For the third time since 1997, the Washington Wizards will mark the end of a long postseason drought by meeting the Chicago Bulls in the opening round of the NBA playoffs. A lot has changed since the last time, a 4-2 Wizards series win in 2005.

The last time the Wizards played the Bulls in the playoffs…

This was the front page of Sports on the day of Game 1.

Jason Campbell was the Redskins’ QB of the future. For all we knew, Carlos Rogers had good hands.

Via Jason La Canfora:

Campbell’s selection will certainly add intrigue to training camp. Washington positioned itself to select him by sending three picks — including their 2006 first-rounder — to Denver for the 25th pick on Tuesday, but Gibbs said he still believed there was a good chance Campbell would be gone by then. Gibbs and offensive assistants Don Breaux, Jack Burns and Bill Musgrave, all of whom have extensive experience playing and/or coaching quarterbacks, began to pursue Campbell after watching his game film and felt they could not let him get away.

Campbell’s size (6-4, 223 pounds), accuracy, quickness, ability outside the pocket, elusiveness and arm strength — “He can actually throw a fadeaway,” Gibbs said. “He doesn’t have to be stepping forward.” — caught their attention. Campbell was slow to develop at Auburn, where he played under four offensive coordinators in four years, and struggled until this past season, when he played in a system very similar to what Washington plans to run.

Alex Ovechkin hadn’t scored an NHL goal.

The Capitals made Ovechkin the No. 1 pick in the 2004 NHL draft, but he didn’t make his debut until October 2005 because of the lockout.

“If you are second, you are second. If you are first, you are first,” Ovehckin said of being the No. 1 pick. “I always want to be first. My mom and dad always said [whether] you play hockey or football, you always want to be first.”

Twitter wasn’t invented, which meant there was no #dcRising.

The ‘#’ was a symbol on a phone, or shorthand for a homemade sign: ‘We’re #1!” There were also fewer photos from the team plane.

Kwame Brown was on the Wizards.

He had 13 points and nine rebounds in Washington’s Game 1 loss.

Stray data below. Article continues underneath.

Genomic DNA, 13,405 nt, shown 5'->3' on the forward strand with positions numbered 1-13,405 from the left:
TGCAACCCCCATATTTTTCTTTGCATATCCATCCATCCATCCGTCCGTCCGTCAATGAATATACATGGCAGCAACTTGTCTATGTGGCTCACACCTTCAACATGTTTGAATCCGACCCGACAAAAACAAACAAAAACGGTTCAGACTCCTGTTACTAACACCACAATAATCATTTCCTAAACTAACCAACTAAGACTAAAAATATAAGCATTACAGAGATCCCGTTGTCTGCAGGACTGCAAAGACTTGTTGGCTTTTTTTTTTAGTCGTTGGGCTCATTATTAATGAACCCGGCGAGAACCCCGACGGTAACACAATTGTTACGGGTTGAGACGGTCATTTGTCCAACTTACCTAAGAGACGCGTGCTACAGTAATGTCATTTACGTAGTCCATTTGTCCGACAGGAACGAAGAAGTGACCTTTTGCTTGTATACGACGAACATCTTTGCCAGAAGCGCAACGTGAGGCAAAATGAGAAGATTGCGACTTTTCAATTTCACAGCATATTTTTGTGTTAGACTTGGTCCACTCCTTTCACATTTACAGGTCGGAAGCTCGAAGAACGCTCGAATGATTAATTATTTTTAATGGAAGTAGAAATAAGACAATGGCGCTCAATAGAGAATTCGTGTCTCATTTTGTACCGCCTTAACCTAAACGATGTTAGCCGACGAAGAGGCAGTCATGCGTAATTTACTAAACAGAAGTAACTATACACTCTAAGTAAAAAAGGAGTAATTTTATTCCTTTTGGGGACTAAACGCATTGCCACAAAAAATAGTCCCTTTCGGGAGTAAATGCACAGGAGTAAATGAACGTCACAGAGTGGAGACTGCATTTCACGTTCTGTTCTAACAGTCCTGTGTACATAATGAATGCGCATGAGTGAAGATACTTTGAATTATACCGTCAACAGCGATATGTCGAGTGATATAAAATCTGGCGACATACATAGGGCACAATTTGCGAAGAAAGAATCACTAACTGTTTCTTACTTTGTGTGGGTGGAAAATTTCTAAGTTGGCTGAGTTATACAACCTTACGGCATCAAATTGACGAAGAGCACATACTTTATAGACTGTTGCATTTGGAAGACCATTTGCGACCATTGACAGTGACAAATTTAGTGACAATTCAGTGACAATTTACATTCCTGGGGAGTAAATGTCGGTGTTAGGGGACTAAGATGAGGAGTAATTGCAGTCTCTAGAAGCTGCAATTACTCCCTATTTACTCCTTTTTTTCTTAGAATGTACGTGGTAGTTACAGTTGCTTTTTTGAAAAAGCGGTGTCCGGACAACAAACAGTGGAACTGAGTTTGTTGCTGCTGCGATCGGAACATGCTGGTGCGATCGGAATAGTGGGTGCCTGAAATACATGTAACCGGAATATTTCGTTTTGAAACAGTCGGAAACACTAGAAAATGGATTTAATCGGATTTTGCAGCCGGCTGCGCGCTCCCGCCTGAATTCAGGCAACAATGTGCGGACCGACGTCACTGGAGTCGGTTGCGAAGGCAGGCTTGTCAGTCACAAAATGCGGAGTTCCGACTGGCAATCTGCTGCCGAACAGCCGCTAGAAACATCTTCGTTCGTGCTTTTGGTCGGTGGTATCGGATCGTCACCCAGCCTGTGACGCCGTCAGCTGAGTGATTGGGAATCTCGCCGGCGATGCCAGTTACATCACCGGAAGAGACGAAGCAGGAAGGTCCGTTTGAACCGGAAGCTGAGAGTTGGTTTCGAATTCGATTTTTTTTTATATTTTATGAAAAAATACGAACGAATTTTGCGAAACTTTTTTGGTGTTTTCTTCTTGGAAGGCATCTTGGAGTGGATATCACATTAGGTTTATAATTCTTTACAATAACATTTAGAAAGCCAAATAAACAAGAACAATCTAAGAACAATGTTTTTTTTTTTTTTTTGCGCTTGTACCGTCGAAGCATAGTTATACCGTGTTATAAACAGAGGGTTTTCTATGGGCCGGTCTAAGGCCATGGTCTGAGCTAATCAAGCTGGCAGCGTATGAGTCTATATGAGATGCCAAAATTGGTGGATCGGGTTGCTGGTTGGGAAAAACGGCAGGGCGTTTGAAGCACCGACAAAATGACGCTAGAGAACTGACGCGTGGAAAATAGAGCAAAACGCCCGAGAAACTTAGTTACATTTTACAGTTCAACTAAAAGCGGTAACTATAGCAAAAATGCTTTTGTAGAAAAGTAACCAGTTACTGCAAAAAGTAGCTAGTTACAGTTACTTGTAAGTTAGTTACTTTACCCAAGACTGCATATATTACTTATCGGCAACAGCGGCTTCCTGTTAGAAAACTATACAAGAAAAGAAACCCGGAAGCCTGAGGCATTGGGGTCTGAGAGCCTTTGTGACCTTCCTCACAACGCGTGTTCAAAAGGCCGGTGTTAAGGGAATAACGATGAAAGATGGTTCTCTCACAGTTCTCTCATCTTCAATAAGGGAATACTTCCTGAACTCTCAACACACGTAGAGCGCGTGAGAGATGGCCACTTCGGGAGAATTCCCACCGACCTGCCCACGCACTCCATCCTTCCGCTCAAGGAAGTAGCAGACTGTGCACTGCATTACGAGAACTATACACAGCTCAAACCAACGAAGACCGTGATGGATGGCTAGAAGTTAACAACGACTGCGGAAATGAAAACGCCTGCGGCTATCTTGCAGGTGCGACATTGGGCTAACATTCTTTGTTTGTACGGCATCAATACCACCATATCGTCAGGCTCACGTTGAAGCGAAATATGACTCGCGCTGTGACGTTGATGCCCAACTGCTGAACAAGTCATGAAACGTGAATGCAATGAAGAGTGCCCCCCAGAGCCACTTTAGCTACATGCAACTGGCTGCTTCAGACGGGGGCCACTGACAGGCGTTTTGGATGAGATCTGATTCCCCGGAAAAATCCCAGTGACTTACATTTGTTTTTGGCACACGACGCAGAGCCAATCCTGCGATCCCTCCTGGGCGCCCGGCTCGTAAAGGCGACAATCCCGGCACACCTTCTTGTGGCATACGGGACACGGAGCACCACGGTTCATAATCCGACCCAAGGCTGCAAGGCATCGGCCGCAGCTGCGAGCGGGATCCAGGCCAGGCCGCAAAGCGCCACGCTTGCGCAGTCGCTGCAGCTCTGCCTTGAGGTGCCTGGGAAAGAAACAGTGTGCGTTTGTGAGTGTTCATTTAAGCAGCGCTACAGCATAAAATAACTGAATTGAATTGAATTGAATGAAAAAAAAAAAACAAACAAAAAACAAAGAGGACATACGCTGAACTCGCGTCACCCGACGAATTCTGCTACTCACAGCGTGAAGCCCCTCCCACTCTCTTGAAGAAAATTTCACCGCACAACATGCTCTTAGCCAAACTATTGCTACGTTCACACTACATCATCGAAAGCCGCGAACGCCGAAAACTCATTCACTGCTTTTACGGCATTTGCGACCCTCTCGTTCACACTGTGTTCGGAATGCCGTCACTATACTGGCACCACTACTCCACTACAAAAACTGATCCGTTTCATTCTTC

Michael Wilbon was a Post columnist.

He wrote about the teams’ contrasting styles before Game 1:

The rather dramatic differences in styles could make Wizards-Bulls one of the best first-round series in the playoffs. The Bulls, unless Coach Scott Skiles departs from his system, will use their entire bench and play even their best players fewer than 30 minutes. The Wizards have three players — Arenas, Hughes and Jamison — who play more than 38 minutes per game and are all among the league’s top 20 players in minutes. The Bulls would love to be able to throw fresh defenders at tired Wizards in the fourth quarter — fresh and physical defenders.

John Wall was a 14-year-old high school freshman.

He split time between the junior varsity and varsity team at Garner (N.C.) Magnet School. Wall earned all-conference honors as a sophomore.

The Nationals, who played their home games at RFK Stadium, lost a game at Shea Stadium.

Washington’s lineup for the game written about on the front page above featured Carlos Baerga, Tony Blanco and pitcher Tomo Ohka.

There was no D.C. Sports Bog.

Happier times for some of you?

Of course, some things have stayed the same…

Kirk Hinrich is still on the Bulls.

Hinrich started 77 games as a second-year player in 2005 and had the best view of Gilbert Arenas’s DAGGER in Game 5. With the exception of short stints with Atlanta and Washington from 2010-12, the former Kansas star has spent his entire career in Chicago.

(Jonathan Newton/The Washington Post; Nick Wass/AP)

And there’s this.